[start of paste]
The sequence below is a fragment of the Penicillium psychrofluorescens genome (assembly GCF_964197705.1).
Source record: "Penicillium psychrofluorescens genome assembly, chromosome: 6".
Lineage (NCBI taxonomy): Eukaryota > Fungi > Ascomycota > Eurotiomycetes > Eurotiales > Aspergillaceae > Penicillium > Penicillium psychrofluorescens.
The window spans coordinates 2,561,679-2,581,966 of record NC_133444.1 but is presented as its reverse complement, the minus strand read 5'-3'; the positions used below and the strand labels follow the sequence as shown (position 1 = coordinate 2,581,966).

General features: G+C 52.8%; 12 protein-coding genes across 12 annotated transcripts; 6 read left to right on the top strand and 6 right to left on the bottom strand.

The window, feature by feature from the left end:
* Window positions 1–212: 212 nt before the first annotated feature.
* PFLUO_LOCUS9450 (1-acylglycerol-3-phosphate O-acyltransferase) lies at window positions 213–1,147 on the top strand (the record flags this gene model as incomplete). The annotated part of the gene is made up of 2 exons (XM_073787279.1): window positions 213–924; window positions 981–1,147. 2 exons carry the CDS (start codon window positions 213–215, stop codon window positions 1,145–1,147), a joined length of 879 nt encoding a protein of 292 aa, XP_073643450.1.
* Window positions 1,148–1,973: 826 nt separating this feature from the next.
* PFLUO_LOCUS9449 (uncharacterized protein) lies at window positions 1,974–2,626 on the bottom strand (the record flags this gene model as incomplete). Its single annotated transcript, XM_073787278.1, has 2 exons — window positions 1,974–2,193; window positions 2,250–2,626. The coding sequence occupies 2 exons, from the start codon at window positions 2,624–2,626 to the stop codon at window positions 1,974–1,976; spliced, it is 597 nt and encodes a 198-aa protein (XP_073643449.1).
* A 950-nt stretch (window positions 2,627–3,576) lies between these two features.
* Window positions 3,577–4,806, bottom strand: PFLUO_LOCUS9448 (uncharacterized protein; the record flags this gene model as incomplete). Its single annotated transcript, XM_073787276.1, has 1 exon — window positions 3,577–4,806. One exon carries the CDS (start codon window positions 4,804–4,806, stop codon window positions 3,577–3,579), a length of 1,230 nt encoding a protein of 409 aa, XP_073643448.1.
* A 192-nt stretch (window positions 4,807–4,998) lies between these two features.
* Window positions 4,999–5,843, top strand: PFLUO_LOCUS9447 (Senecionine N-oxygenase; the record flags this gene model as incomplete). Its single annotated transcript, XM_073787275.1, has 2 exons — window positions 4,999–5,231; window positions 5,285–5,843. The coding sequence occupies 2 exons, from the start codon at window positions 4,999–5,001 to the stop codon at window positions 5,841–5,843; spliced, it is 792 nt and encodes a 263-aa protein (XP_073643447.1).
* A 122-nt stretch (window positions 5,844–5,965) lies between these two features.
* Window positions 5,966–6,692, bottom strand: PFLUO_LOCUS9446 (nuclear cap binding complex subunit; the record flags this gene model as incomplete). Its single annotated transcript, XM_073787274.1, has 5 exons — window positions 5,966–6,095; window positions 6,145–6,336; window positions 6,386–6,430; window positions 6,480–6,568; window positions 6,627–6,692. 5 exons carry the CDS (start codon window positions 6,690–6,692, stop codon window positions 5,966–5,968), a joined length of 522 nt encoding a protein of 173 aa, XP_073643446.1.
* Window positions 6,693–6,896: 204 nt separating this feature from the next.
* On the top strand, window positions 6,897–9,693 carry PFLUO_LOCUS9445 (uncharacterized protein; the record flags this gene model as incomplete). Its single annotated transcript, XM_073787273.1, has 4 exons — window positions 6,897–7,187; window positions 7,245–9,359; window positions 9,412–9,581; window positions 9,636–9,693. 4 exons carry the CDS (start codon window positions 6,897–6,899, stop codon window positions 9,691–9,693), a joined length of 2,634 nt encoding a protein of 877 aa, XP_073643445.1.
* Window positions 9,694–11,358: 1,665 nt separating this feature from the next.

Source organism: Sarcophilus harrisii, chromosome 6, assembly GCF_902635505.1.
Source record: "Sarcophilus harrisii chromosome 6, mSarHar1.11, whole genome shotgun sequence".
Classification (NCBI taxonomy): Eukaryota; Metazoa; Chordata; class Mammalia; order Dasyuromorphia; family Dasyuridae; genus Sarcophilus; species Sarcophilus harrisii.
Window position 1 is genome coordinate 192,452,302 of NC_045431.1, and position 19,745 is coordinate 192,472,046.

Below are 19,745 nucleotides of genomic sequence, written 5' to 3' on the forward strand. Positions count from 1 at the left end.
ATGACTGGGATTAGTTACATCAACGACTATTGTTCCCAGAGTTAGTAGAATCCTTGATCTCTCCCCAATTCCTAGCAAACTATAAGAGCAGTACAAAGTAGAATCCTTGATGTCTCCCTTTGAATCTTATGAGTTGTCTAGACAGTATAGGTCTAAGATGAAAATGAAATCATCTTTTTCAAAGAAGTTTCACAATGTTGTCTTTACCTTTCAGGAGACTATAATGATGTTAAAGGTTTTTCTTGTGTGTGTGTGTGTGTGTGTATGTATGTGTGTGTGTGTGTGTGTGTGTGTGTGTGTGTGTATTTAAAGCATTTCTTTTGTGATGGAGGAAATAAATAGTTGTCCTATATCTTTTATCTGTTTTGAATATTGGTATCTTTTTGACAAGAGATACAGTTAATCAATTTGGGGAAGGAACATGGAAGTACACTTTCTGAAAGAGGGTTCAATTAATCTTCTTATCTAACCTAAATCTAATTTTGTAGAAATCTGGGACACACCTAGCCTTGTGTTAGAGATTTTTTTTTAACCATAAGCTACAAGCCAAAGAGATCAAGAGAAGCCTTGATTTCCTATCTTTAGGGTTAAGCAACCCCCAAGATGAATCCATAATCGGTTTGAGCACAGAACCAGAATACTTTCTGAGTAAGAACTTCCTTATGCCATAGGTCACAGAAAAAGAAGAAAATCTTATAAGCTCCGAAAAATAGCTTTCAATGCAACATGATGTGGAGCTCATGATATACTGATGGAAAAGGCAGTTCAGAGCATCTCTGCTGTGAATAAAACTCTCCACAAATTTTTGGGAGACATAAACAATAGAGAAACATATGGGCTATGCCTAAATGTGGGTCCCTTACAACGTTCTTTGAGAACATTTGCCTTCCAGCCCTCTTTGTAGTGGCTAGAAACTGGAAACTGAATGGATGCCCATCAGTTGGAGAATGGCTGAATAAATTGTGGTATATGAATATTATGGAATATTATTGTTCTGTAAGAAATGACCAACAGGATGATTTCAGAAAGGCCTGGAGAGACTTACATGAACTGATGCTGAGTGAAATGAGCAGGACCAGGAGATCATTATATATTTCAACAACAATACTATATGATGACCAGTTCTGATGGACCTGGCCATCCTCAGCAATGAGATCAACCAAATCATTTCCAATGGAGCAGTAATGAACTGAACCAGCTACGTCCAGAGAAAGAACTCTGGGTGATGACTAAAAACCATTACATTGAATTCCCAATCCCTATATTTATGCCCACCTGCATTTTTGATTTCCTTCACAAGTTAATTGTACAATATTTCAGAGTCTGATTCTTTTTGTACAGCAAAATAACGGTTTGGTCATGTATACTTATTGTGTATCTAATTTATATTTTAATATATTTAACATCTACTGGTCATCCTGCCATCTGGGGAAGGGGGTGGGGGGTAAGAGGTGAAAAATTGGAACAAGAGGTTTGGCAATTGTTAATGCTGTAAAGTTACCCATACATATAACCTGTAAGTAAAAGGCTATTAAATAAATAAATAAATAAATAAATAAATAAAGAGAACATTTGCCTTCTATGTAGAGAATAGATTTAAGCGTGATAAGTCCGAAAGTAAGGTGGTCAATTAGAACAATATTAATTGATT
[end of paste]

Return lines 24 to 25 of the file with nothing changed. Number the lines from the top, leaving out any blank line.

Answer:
Below are 19,745 nucleotides of genomic sequence, written 5' to 3' on the forward strand. Positions count from 1 at the left end.
ATGACTGGGATTAGTTACATCAACGACTATTGTTCCCAGAGTTAGTAGAATCCTTGATCTCTCCCCAATTCCTAGCAAACTATAAGAGCAGTACAAAGTAGAATCCTTGATGTCTCCCTTTGAATCTTATGAGTTGTCTAGACAGTATAGGTCTAAGATGAAAATGAAATCATCTTTTTCAAAGAAGTTTCACAATGTTGTCTTTACCTTTCAGGAGACTATAATGATGTTAAAGGTTTTTCTTGTGTGTGTGTGTGTGTGTGTATGTATGTGTGTGTGTGTGTGTGTGTGTGTGTGTGTGTGTATTTAAAGCATTTCTTTTGTGATGGAGGAAATAAATAGTTGTCCTATATCTTTTATCTGTTTTGAATATTGGTATCTTTTTGACAAGAGATACAGTTAATCAATTTGGGGAAGGAACATGGAAGTACACTTTCTGAAAGAGGGTTCAATTAATCTTCTTATCTAACCTAAATCTAATTTTGTAGAAATCTGGGACACACCTAGCCTTGTGTTAGAGATTTTTTTTTAACCATAAGCTACAAGCCAAAGAGATCAAGAGAAGCCTTGATTTCCTATCTTTAGGGTTAAGCAACCCCCAAGATGAATCCATAATCGGTTTGAGCACAGAACCAGAATACTTTCTGAGTAAGAACTTCCTTATGCCATAGGTCACAGAAAAAGAAGAAAATCTTATAAGCTCCGAAAAATAGCTTTCAATGCAACATGATGTGGAGCTCATGATATACTGATGGAAAAGGCAGTTCAGAGCATCTCTGCTGTGAATAAAACTCTCCACAAATTTTTGGGAGACATAAACAATAGAGAAACATATGGGCTATGCCTAAATGTGGGTCCCTTACAACGTTCTTTGAGAACATTTGCCTTCCAGCCCTCTTTGTAGTGGCTAGAAACTGGAAACTGAATGGATGCCCATCAGTTGGAGAATGGCTGAATAAATTGTGGTATATGAATATTATGGAATATTATTGTTCTGTAAGAAATGACCAACAGGATGATTTCAGAAAGGCCTGGAGAGACTTACATGAACTGATGCTGAGTGAAATGAGCAGGACCAGGAGATCATTATATATTTCAACAACAATACTATATGATGACCAGTTCTGATGGACCTGGCCATCCTCAGCAATGAGATCAACCAAATCATTTCCAATGGAGCAGTAATGAACTGAACCAGCTACGTCCAGAGAAAGAACTCTGGGTGATGACTAAAAACCATTACATTGAATTCCCAATCCCTATATTTATGCCCACCTGCATTTTTGATTTCCTTCACAAGTTAATTGTACAATATTTCAGAGTCTGATTCTTTTTGTACAGCAAAATAACGGTTTGGTCATGTATACTTATTGTGTATCTAATTTATATTTTAATATATTTAACATCTACTGGTCATCCTGCCATCTGGGGAAGGGGGTGGGGGGTAAGAGGTGAAAAATTGGAACAAGAGGTTTGGCAATTGTTAATGCTGTAAAGTTACCCATACATATAACCTGTAAGTAAAAGGCTATTAAATAAATAAATAAATAAATAAATAAATAAAGAGAACATTTGCCTTCTATGTAGAGAATAGATTTAAGCGTGATAAGTCCGAAAGTAAGGTGGTCAATTAGAACAATATTAATTGATT